HONG KONG—Authorities in the southern Chinese city of Guangzhou have detained prominent civil rights lawyer Guo Feixiong on suspicion of "running an illegal business."
Guo, who is also known as Yang Maodong, was taken from his home at 9 a.m. Thursday by plainclothes officers and is being held at the Guangzhou No.1 Detention Center, his wife said Friday.
"Yesterday morning as I was taking our son to kindergarten," Guo's wife Zhang Qing told RFA's Mandarin service. "I had just arrived at the gate when I was detained by a big chap who grabbed me by both arms and pulled me onto a minivan. He said he was from the Public Security Bureau."
She had been driven to see her husband, who told her to stay calm. Then he was taken away, and Zhang was handed a search warrant for her home and a document saying that Guo was being held under "criminal detention," she said.
This is going to be a very testing time for the civil rights movement, and not to fear the authoritarian regime. But there is a limit, even to their power.
Police took away three computers, handwritten papers and notebooks, and a cellphone, said Zhang, who was herself questioned for several hours at the local police station.
Guo first came to media attention as part of the legal team helping the villagers of Taishi, Guangdong province, to prepare a recall case against their elected village chief amid allegations of corruption during a land deal.
No stranger to police harassment, Guo was detained, formally arrested, then released without charge late last year.
He has also reported severe beatings at the hands of the police following the bitter and long-running dispute, during which he served as a member of Beijing-based lawyer Gao Zhisheng’s law firm.
Gao was detained Aug. 15 while on a family visit to Dongying city in the eastern province of Shandong. His wife and child have been incommunicado ever since, and Guo has said he fears they are being held under house arrest.
In an interview broadcast by RFA's Mandarin service on Sept. 12, Guo appeared to anticipate further trouble as a result of his continued civil rights work, which included a lawsuit against police for at least one of the beatings.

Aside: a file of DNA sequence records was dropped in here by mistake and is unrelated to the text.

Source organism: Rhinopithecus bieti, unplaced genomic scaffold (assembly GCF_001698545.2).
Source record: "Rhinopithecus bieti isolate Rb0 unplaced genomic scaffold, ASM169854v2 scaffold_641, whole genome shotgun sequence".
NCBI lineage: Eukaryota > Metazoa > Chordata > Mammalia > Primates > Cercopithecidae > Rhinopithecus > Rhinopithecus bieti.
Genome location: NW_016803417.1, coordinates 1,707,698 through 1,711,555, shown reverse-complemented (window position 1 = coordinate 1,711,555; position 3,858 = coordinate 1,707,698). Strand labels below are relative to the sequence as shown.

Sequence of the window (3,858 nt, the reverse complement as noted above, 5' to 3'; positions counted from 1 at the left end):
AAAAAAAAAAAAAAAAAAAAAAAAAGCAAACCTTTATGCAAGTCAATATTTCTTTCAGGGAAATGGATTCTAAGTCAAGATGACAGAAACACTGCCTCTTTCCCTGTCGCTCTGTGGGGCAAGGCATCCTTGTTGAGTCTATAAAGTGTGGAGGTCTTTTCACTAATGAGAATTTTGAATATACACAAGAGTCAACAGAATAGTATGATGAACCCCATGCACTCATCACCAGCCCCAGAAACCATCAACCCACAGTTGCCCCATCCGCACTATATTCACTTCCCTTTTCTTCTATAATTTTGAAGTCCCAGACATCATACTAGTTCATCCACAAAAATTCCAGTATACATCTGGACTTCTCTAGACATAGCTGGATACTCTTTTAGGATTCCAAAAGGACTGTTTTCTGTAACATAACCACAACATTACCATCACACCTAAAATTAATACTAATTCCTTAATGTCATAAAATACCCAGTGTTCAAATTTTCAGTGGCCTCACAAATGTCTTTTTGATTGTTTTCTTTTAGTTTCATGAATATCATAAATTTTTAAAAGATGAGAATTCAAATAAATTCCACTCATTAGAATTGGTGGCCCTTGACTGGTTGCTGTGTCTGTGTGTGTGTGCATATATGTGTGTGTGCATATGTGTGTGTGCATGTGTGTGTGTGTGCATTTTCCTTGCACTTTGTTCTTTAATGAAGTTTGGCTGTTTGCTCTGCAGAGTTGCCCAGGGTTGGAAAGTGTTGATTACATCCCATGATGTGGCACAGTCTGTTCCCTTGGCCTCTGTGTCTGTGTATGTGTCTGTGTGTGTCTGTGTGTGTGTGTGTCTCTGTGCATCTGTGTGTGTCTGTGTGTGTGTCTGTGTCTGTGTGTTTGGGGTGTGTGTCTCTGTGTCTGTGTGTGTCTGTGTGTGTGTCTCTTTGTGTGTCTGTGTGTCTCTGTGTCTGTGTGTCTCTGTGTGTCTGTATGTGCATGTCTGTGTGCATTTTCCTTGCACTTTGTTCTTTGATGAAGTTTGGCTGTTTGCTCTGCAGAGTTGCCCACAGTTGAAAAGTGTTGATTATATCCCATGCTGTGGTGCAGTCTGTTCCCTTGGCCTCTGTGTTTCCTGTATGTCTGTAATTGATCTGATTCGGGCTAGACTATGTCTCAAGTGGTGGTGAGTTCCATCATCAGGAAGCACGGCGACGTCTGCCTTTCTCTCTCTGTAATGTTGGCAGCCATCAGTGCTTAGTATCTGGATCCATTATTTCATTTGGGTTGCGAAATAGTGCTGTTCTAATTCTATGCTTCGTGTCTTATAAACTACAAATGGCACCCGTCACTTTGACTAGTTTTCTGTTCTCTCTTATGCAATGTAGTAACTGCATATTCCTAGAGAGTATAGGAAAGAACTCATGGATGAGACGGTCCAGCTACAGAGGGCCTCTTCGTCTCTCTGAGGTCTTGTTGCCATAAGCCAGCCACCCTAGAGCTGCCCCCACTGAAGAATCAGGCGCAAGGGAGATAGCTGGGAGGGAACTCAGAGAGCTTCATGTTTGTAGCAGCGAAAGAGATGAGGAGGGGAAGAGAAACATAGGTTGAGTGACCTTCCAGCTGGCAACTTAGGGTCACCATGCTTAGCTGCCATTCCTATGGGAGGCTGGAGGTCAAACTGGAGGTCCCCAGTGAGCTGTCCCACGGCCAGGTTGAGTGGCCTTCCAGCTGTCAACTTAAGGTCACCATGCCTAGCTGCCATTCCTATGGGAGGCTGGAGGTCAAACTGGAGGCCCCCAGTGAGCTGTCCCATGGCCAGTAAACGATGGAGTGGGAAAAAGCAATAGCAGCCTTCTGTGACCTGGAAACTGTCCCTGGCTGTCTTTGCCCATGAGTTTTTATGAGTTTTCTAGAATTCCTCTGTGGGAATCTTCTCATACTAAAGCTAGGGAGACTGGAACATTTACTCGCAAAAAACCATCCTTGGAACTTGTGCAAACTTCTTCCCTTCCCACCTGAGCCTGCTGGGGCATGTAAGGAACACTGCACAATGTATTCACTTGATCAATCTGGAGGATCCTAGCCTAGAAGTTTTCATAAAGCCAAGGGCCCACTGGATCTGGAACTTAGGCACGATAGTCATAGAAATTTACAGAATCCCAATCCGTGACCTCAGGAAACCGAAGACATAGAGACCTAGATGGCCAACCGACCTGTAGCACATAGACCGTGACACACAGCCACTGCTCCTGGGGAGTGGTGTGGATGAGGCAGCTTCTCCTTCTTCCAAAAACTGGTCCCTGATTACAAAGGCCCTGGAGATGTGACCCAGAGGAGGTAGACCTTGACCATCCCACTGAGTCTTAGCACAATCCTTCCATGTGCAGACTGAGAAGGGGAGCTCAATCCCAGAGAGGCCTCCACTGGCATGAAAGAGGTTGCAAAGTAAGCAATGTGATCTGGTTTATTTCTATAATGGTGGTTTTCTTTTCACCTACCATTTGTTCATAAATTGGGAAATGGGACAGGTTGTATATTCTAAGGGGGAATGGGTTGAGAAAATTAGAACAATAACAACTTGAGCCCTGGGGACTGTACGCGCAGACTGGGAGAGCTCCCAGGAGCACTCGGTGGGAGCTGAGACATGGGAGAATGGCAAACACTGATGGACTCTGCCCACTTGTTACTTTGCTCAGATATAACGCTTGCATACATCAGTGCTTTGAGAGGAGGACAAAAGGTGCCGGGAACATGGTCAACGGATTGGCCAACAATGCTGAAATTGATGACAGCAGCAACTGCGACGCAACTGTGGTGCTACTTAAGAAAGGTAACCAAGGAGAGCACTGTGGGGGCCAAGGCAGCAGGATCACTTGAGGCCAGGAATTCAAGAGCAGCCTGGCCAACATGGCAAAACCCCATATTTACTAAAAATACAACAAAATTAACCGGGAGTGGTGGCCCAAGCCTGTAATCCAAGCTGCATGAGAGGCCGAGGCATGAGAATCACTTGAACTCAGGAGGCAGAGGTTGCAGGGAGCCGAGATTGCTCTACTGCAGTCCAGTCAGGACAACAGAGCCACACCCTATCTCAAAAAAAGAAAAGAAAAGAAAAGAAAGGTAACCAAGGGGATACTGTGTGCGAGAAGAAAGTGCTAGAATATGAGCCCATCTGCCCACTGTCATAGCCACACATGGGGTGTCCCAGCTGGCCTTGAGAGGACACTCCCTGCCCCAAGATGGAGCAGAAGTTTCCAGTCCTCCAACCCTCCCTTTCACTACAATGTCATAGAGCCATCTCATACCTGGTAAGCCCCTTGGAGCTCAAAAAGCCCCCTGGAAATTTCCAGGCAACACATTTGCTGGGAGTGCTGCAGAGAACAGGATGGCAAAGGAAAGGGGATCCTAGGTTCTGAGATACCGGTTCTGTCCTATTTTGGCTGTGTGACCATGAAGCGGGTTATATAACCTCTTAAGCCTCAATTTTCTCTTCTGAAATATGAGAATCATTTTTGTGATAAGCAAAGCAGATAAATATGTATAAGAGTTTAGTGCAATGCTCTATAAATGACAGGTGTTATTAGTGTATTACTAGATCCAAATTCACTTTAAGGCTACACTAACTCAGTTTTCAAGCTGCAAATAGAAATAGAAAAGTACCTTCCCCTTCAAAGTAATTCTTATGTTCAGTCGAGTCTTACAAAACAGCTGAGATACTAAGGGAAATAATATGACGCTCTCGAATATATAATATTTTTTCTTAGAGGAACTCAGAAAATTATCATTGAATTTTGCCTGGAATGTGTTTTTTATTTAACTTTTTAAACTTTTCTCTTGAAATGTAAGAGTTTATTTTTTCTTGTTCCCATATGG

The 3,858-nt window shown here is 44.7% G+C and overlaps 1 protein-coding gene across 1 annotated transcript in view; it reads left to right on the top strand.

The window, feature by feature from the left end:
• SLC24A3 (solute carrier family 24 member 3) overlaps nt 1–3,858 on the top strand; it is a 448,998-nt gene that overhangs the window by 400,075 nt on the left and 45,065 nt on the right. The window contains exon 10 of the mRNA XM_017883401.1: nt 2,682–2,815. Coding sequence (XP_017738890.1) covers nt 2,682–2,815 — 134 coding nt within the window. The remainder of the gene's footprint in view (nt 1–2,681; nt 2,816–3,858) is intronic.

"There are still a lot of people downstairs [watching me]," Guo told "Different Voices" host Jill Ku. "But I haven't been out for a month or more because I've been publicizing the arrest of Gao Zhisheng to the outside world. I don't care what they do."
"They can't do anything against us legally because we haven't put a foot wrong. They are reduced to using violence, like the mafia, against us," he said, adding that he expected worse still to come.
"The aim of the civil rights movement is to protect the legal rights of citizens, of the individual, so that China will progress towards a society under the rule of law. The reaction of the authoritarian regime against the civil rights movement has been ferocious. Given that this is their attitude I think it can only get worse for civil rights activists from now on," he said.
He said civil rights activists who engaged with the authorities within the law had a powerful effect on the system, however.
"It's really got to the point where I would welcome the opportunity to do four or five years in jail now, so that I could exert some moral force through my non-cooperation with the authorities," Guo said.
Asked if he had any messages for his friends and fellow activists, he repeated the words to said to his wife shortly before being taken away Thursday.
"I would tell them to stay calm," he said.
"This is going to be a very testing time for the civil rights movement, and not to fear the authoritarian regime. But there is a limit, even to their power."
Gao lost his law license after he criticized the government for its treatment of the banned Falun Gong spiritual movement.
He also began a rolling hunger strike earlier in the year to protest the ill-treatment of lawyers and rights activists at the hands of police and local government officials.
The protest began in reaction to the beating of Guo Feixiong. Guo was a close associate of Gao, and both lawyers had worked on a number of sensitive cases, including the Taishi village standoff.
Original reporting in Mandarin by Ding Xiao and in Cantonese by Grace Kei Lai-see. RFA Mandarin service director: Jennifer Chou. RFA Cantonese service director: Shiny Li. Translated and written for the Web in English by Luisetta Mudie. Edited by Sarah Jackson-Han.